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Thread: Freeride heel release
12-27-2003, 08:52 PM #1
Freeride heel release
I fractured my tibial plateau a few weeks ago by hyperextending my knee. Since I'm not skiing for a few more weeks I've had plenty of time to brood on the accident. I hit a buried obstacle (ice chunk, according to my wife) tip first. It stopped both skis dead and I launched forward. One binding released and the other didn't. The one that didn't release corresponds to my injury - I definitely felt the heel-release torque, but no release happened.
I've never had any knee injuries before, so this one has me a little bit spooked. My question is: should I blame the Fritschi Freeride binding? I'm 6', 160 lbs., and my DIN setting was at 8. Is there a known pattern of heel release trouble with Freerides? Or was it just one of those bad-luck things?
12-27-2003, 10:40 PM #2
Boot sole length?Originally Posted by blurred
12-28-2003, 09:05 AM #3Originally posted by SummitCo 1776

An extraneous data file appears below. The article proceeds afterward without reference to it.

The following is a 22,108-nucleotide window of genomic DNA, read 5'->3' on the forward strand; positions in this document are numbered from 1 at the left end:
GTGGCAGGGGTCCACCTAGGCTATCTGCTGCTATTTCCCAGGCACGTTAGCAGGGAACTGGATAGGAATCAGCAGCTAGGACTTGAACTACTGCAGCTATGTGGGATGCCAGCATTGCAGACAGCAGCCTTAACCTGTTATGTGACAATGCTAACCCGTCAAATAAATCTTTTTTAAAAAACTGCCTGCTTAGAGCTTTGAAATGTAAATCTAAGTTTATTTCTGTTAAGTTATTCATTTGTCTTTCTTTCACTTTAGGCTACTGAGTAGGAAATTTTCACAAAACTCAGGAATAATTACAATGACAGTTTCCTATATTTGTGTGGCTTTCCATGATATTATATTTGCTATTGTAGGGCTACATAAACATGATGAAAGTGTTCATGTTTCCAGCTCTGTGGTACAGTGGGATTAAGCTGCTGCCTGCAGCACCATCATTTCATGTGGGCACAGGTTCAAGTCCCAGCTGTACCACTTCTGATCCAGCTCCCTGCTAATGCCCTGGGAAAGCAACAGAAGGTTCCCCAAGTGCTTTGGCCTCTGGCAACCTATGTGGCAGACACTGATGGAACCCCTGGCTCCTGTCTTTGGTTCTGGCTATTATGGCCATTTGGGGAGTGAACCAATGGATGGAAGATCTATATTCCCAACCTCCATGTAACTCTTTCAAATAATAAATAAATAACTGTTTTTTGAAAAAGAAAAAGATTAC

Boot sole length?
01-01-2004, 10:40 PM #4
With this weight and sole length, a DIN chart says DIN at 5 (Type I skier), which adjusts to 7 for an aggressive (Type III) skier. So you were a bit above that (something they'd classify as a Type III+ which the chart would put at 8 1/2). The thing is, you set your DIN and then you take your chances. The higher the DIN, the more chances it won't release accidentally, but also in some circumstances where you wish it had. The fact that one binding released and not the other one can be caused by anything, from a different movement of your leg on that ski to a faulty binding. Did you have the release checked recently?
01-01-2004, 11:28 PM #5
Is that what the Naxo chart says? Where can I gert a Naxo chart?Originally Posted by blurred
01-01-2004, 11:40 PM #6Originally posted by SummitCo 1776
Is that what the Naxo chart says? Where can I gert a Naxo chart?
01-02-2004, 07:47 AM #7Registered User
- Join Date
- Dec 2003
- the trust tree
My friend and bc partner/mentor broke his tibia at steamboat on a forward tumbling fall, and yes, he was wearing his freerides. I must say that I, too, have my doubts for using them for aggressive in-bounds skiing.